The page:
Last Updated on Tuesday, 15 May 2012 10:12
May 15, 2012
I've seen my share of ratty fishing hotels over the years -- cigarette-burned comforters, vermin in the room, shady characters in the parking lot -- but on my recent trip to Erie, I experienced what can only be called the exact opposite of those fleabags. Bill Hilts from the Niagara County tourism office completely hooked up a group of grubby outdoor writers by housing us at the Barton Hill Hotel and Spa in Lewiston, NY.
We didn't have time for the hotel's cocktail hour, nor did I have a chance to fire up the old fireplace. Manicures and pedicures would have been wasted on our crew, but I might have spotted the editors of Field & Stream, In-Fisherman and Bassmaster headed for a mud mask facial.
Last Updated on Monday, 14 May 2012 07:21
May 14, 2012
After a week away from home – the first half at Lake Erie for a fishing trip, the second half in Illinois for a funeral – I got a little worried that the BassKitty sitting in the garage might have forgotten how to run. Therefore, even though I only had a few hours free, I felt it was in both of our best interests to hit the Potomac on Saturday morning. This was especially important because the FLW boys started practice on Sunday, so if I waited any longer no blade of grass would go untouched as the river was enveloped by gaudy wrapped boats.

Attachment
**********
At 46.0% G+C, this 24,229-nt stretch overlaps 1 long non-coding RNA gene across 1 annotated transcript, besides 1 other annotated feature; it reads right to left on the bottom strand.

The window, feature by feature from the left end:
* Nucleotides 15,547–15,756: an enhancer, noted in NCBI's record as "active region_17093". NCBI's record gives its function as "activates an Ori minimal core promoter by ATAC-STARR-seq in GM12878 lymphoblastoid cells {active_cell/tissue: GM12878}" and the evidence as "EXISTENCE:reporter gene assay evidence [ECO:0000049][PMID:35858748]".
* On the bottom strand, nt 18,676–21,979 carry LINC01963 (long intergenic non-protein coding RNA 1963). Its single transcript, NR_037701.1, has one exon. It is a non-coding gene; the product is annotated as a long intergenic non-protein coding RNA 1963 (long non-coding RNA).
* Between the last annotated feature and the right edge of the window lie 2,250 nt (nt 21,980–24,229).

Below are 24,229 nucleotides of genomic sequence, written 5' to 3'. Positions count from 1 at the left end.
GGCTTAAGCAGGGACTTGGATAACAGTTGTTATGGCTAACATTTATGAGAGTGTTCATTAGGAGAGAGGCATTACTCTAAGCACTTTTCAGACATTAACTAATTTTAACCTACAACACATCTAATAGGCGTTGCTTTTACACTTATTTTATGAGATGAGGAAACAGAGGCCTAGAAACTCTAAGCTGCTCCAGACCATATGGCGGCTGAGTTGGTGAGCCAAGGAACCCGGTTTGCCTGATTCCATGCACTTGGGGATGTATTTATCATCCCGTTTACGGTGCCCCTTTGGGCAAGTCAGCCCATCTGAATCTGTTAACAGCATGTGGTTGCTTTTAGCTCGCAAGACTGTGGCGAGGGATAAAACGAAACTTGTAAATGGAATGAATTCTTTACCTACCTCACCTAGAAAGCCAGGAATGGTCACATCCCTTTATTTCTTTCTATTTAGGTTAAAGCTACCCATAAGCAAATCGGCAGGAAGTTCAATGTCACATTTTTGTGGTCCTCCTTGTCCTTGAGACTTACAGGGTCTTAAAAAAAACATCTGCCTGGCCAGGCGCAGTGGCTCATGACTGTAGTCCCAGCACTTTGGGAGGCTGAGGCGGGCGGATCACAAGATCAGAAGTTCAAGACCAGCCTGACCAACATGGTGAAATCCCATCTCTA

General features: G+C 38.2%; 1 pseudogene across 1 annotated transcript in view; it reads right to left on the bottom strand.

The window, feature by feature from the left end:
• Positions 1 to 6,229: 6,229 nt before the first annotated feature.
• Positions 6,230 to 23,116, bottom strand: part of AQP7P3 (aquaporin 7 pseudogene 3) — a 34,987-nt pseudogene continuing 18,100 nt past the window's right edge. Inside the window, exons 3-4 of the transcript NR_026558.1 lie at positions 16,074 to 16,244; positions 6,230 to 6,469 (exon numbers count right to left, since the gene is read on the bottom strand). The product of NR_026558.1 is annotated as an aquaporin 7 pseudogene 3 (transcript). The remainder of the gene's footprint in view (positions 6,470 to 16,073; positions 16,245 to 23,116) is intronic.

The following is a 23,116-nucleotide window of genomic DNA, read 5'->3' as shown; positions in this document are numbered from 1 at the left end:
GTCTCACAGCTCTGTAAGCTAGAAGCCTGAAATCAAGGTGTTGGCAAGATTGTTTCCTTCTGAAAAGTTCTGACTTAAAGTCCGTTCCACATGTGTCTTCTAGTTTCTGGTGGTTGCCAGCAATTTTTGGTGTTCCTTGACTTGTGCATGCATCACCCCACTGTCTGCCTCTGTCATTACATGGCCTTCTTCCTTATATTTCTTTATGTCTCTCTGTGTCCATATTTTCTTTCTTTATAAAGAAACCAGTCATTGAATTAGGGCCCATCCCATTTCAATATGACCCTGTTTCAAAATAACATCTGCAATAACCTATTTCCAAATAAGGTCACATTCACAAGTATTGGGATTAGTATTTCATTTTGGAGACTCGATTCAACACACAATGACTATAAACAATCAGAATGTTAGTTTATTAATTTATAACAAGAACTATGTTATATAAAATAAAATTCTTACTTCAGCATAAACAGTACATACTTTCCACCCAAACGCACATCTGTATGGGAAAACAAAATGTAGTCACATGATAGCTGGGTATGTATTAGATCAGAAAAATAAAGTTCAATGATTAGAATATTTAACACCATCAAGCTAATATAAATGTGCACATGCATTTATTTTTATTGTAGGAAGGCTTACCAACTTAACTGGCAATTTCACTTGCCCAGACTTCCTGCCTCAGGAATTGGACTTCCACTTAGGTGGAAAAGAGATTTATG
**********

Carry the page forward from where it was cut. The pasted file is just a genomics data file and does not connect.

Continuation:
I launched at 5:30 and was at one of the river’s biggest community holes by 5:45. There were already three boats there. When some smaller tournaments blasted off at 6:00, more showed up. Then a larger tournament commenced at 7:00 and still more flooded the area. At its peak, I’m sure there were over 30 boats within eyesight, and the beauty of it was that everyone caught fish.
My best guess is that I was one of the few non-tournament boats in the vicinity, and I sensed a calm in myself that I would not have had last year, when I was still in competitive mode. If someone got “too close” to me, I was fine with that. If someone cut off “my path,” I redirected the boat. If someone else caught a 4-pounder and my biggest was 3 ½, so be it. For the first time in a long time, I didn’t do a mental calculation of what my best five would’ve weighed. It was a peaceable moment. I’m certainly not putting down tournament fishing – if it still gives you a stiffy, go for it – and to their credit, no fistfights broke out among the jersey-wearers. I ended up with somewhere between 20 and 30 fish, mostly swimming a jig, and I’m guessing some of the Senko-doodlers had many more, but when I left a little bit after 11, I was satisfied that I’d had a productive day.
Of course, my alleged goal – to run the boat – went unfinished. I made a run to my spot and a run back to the ramp, and then tried to blacken out a section of the map on my GPS chart. So be it.